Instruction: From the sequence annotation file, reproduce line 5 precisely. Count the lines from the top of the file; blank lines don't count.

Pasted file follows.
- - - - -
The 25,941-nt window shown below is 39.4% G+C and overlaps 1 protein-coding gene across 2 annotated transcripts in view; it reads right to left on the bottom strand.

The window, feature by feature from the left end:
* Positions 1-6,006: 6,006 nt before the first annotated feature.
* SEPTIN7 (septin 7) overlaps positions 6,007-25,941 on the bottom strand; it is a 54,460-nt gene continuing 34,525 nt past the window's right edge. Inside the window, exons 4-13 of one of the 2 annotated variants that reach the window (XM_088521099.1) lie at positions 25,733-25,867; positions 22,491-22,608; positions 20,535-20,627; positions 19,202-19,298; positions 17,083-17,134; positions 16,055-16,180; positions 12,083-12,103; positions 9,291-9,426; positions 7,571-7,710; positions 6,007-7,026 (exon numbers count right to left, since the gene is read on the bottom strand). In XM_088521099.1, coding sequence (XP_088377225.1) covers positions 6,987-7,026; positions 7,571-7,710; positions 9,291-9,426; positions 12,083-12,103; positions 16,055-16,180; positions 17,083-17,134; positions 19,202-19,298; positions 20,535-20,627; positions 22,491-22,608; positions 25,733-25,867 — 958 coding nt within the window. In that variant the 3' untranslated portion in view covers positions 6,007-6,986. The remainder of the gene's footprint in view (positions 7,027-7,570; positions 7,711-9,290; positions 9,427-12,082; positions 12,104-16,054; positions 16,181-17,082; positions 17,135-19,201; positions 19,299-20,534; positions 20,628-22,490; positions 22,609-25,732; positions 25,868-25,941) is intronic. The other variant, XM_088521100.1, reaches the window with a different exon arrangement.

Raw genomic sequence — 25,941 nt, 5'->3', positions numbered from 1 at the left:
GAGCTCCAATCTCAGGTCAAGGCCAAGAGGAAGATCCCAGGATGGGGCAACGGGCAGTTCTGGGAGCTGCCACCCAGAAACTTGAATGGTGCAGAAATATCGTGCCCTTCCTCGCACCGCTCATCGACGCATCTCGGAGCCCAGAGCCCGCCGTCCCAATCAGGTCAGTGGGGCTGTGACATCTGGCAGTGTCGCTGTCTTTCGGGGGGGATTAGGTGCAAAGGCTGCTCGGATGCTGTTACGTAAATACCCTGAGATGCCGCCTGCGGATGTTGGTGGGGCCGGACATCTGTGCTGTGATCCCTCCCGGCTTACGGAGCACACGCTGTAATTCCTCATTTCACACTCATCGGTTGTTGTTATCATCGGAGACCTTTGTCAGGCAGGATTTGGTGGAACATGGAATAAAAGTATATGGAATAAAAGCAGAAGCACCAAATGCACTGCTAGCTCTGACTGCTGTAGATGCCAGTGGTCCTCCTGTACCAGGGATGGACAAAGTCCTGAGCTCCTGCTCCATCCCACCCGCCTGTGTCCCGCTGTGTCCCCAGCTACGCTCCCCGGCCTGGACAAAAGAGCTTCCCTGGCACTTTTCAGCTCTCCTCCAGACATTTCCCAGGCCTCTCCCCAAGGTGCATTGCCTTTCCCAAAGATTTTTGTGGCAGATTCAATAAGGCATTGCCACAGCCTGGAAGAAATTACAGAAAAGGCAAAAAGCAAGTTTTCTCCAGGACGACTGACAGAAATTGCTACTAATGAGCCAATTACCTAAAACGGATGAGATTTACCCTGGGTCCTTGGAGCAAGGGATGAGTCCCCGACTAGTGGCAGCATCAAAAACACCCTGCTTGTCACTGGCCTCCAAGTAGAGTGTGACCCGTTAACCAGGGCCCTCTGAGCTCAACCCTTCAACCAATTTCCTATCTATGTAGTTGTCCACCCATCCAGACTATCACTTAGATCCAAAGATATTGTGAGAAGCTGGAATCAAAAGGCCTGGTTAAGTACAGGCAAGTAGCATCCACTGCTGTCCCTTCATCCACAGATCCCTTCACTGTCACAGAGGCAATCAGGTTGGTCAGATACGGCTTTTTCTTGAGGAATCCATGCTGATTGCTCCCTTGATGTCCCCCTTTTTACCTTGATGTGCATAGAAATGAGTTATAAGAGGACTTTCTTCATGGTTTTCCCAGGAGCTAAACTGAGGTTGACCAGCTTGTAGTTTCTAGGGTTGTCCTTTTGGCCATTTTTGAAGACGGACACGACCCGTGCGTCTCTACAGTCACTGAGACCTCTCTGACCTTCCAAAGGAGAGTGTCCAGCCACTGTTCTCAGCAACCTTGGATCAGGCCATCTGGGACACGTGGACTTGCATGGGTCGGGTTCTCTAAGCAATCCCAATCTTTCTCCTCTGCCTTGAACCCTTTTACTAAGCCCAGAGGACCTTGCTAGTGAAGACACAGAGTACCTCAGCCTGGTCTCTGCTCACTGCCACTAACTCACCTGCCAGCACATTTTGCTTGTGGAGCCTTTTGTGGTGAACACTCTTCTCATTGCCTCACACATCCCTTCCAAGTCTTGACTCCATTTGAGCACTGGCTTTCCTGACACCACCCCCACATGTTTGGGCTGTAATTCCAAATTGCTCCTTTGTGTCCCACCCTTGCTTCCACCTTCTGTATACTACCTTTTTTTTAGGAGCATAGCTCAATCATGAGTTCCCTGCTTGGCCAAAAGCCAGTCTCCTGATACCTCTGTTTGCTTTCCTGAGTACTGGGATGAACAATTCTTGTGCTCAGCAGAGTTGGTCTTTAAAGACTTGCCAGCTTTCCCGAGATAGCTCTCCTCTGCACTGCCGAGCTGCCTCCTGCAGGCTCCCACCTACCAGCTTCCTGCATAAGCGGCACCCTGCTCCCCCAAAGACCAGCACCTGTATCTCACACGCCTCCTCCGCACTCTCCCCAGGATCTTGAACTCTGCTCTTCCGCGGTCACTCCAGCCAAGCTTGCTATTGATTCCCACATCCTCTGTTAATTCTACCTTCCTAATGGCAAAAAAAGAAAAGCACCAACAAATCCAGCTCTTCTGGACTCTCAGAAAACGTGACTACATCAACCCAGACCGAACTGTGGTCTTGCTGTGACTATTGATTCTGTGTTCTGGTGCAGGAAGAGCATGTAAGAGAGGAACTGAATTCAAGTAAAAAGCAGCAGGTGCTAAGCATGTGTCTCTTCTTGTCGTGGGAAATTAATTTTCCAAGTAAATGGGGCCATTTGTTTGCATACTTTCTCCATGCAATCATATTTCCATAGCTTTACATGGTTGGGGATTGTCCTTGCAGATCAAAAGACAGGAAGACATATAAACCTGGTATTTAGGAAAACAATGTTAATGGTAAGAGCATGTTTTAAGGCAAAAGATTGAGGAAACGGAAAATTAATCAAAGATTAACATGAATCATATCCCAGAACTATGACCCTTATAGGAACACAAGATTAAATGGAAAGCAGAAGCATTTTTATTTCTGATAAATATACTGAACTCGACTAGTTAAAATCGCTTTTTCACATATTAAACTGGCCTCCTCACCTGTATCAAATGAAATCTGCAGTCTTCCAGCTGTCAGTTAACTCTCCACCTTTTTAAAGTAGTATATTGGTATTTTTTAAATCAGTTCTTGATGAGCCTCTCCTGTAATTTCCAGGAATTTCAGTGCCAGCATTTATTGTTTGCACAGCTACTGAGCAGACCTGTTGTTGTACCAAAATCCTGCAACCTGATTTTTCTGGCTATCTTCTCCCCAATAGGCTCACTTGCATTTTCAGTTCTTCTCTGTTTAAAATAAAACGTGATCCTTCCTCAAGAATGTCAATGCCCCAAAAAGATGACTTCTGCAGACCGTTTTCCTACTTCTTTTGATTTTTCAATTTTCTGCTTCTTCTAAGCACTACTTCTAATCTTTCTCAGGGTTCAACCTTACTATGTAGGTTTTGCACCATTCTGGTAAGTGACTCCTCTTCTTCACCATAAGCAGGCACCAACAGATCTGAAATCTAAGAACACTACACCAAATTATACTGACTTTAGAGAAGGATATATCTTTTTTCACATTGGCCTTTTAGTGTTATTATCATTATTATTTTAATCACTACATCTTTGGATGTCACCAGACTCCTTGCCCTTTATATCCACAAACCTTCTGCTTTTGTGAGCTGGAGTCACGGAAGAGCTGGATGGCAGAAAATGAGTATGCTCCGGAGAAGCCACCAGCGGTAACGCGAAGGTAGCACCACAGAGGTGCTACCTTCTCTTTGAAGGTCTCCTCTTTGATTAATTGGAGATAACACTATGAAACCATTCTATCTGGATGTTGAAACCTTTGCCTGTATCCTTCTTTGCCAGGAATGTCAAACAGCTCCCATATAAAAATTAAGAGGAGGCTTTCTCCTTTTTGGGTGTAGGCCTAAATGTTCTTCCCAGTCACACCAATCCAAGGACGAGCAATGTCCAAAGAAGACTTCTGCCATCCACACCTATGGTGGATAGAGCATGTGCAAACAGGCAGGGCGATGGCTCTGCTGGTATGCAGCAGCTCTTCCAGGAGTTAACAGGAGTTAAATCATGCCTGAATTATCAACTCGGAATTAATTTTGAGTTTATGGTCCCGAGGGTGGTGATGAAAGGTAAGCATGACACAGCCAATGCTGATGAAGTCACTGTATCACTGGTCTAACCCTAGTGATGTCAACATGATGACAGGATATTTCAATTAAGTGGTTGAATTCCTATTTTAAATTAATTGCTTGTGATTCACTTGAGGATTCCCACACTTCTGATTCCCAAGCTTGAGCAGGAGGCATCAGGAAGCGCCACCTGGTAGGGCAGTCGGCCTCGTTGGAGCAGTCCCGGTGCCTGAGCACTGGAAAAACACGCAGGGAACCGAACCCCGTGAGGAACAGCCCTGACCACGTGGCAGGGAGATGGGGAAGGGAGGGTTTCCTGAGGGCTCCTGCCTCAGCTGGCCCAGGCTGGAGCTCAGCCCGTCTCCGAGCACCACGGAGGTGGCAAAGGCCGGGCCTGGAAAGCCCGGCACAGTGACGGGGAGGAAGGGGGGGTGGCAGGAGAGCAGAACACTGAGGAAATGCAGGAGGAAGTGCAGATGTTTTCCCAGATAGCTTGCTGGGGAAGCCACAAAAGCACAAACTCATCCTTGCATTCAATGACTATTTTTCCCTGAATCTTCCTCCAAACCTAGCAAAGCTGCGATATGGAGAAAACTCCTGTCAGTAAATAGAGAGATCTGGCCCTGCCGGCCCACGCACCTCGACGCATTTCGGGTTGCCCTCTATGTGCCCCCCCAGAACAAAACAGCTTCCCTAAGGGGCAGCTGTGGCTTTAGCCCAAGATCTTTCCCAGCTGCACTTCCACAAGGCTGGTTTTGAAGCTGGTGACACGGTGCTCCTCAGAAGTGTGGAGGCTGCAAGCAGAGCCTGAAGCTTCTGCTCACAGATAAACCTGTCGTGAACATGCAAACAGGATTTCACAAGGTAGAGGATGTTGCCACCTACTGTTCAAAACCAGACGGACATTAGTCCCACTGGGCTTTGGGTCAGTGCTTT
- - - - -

Raw genomic sequence — 25,941 nt, 5'->3', positions numbered from 1 at the left: